A disadvantage of the amendment approach is that it may not produce a truly neutral replacement of the index rate – there may be an opportunity for lenders (or borrowers, in transactions in which the borrower has consent rights over the LIBOR-replacement amendment) to exploit then-current market conditions and negotiating leverage to force a replacement rate that unfairly favors one party over the other. The amendment approach also presents an operational challenge since, upon the transition away from LIBOR, the lender would have to separately negotiate and execute amendments to the documentation for each and every one of its “amendment approach” loans simultaneously.

With these disadvantages in mind, ARRC updated its recommended fallback contract language on August 27, 2020 (the “2020 Fallback Language”). The new 2020 Fallback Language drops the amendment approach entirely, and instead exclusively features the hardwired approach. As the market is expected to shift to the hardwired approach, lenders will need to understand how the hardwired approach will function in their loan documents.

How the Hardwired Approach Works

Under the hardwired approach, upon the occurrence of specific trigger events the loan documents will automatically replace LIBOR with a pre-defined successor interest rate. Because of lingering uncertainty about which SOFR-based rates will be available at the time of transition, the successor interest rate is determined by moving through a waterfall of defined successor rates – if the first specified successor rate in the waterfall is unavailable, the second specified successor rate will be used unless it too is unavailable, in which case the third specified successor rate will be used. The hardwired approach also addresses how the chosen successor rate will be adjusted to provide a neutral replacement for LIBOR, plus how technical changes can be made to the loan documents to reflect the adoption of the new rate.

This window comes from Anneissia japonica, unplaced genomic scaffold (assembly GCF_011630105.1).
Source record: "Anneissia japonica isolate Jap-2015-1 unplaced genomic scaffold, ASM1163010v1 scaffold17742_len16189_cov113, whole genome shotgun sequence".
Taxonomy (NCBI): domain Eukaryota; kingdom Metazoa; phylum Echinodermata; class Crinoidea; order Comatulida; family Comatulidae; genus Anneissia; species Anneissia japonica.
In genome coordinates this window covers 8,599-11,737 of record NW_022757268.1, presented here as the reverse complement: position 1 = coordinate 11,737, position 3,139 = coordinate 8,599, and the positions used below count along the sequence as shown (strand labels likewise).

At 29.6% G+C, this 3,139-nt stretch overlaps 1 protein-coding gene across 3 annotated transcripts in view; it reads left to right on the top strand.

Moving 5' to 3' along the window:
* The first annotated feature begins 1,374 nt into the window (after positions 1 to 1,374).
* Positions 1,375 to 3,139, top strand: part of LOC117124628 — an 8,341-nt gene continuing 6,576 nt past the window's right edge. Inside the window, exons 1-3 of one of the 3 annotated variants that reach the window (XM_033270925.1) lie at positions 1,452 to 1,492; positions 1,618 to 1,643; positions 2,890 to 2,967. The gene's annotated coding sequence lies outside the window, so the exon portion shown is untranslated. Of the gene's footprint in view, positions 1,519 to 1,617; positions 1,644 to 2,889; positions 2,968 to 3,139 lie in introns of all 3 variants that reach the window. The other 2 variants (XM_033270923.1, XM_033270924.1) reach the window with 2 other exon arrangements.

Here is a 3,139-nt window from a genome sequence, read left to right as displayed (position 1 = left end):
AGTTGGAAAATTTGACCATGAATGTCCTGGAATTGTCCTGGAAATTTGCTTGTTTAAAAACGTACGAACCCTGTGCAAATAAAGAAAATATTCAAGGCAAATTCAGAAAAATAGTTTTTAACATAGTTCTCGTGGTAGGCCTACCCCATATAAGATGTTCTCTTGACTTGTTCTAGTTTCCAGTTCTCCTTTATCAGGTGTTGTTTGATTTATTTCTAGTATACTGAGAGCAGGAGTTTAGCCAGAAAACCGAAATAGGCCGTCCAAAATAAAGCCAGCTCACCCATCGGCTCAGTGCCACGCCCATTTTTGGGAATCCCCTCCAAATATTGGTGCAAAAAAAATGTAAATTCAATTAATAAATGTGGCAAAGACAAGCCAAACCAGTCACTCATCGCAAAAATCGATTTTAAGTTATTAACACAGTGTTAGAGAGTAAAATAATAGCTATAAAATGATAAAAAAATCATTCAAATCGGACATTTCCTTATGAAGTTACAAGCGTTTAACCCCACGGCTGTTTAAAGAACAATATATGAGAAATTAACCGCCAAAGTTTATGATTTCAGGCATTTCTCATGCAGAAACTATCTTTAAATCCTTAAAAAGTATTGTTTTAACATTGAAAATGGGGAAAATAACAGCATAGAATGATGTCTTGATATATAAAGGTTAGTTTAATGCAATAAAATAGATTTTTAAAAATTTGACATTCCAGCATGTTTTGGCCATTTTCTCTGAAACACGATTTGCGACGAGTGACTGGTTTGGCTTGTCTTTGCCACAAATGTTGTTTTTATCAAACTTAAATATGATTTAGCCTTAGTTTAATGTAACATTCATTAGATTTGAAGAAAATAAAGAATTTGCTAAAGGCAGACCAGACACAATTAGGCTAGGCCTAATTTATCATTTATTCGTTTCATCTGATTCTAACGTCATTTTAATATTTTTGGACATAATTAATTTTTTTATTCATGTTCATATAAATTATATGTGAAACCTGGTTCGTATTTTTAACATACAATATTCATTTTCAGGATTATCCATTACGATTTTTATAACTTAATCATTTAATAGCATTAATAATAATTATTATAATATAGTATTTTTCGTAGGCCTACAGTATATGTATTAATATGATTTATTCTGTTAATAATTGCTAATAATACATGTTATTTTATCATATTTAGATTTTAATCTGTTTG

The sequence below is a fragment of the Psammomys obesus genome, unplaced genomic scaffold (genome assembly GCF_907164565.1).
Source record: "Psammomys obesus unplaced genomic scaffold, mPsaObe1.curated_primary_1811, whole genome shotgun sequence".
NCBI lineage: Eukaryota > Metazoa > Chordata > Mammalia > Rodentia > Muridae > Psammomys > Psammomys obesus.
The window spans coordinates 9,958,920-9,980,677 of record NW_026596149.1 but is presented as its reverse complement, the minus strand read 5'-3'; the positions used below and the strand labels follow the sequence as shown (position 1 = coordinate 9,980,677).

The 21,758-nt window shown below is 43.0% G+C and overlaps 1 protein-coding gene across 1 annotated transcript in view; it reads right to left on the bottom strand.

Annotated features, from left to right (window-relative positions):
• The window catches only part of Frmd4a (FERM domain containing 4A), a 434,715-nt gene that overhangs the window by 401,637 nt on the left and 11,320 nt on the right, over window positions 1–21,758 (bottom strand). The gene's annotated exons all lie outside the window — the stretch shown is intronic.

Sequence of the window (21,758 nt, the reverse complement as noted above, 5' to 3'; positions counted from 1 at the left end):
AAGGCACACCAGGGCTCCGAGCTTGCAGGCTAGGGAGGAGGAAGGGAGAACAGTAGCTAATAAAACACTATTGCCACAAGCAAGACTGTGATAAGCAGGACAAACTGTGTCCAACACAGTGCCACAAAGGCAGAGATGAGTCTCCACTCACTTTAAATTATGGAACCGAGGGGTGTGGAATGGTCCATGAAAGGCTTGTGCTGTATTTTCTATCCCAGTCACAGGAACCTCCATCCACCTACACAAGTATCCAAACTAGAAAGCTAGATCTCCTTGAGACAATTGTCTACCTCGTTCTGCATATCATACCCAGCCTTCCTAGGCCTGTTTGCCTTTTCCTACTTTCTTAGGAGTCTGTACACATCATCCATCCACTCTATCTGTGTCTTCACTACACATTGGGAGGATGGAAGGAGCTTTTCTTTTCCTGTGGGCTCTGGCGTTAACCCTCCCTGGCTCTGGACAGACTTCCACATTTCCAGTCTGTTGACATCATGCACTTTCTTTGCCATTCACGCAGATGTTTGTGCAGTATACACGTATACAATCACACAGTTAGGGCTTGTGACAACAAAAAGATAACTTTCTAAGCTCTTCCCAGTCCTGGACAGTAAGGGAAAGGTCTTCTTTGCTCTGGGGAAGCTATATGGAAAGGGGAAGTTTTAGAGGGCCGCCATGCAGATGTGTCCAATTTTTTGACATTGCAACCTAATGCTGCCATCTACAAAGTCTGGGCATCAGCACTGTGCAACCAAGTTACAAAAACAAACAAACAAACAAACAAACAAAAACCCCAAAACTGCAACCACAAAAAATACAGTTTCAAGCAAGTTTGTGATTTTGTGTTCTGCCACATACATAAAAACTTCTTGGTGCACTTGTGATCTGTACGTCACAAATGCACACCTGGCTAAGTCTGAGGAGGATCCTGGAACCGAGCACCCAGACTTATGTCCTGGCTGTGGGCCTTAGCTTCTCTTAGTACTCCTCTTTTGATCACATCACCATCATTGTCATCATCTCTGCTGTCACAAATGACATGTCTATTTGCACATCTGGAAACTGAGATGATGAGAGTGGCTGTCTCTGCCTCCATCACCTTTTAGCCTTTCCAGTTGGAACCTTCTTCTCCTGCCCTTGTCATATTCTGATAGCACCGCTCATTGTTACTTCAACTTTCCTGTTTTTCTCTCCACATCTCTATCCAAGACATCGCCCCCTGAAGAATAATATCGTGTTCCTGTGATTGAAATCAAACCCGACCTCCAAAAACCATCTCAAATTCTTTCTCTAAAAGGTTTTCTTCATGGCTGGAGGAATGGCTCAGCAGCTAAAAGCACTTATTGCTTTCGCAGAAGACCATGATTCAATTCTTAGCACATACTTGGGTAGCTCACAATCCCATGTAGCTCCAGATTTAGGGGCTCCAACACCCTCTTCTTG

Triggers

The interest rate replacement in the hardwired approach is initiated by one of several trigger events. “Permanent cessation triggers” correspond to the actual cessation of LIBOR as a published index rate, as shown by a public announcement to that effect by either LIBOR’s administrator (the Intercontinental Exchange Benchmark Administration) or specified regulators. There is also a “pre-cessation trigger” in the event that LIBOR is still being published but the applicable regulators have publicly announced that the quality of the published LIBOR rate has diminished to the point that it is no longer representative of underlying economic or market reality. The final trigger is an “early opt-in”, which can be voluntarily activated by the lender if the market has already started to shift to SOFR-based interest rates even though LIBOR is still available (as measured by the lender’s determination that a certain number of unrelated but similar loan transactions have been executed using SOFR).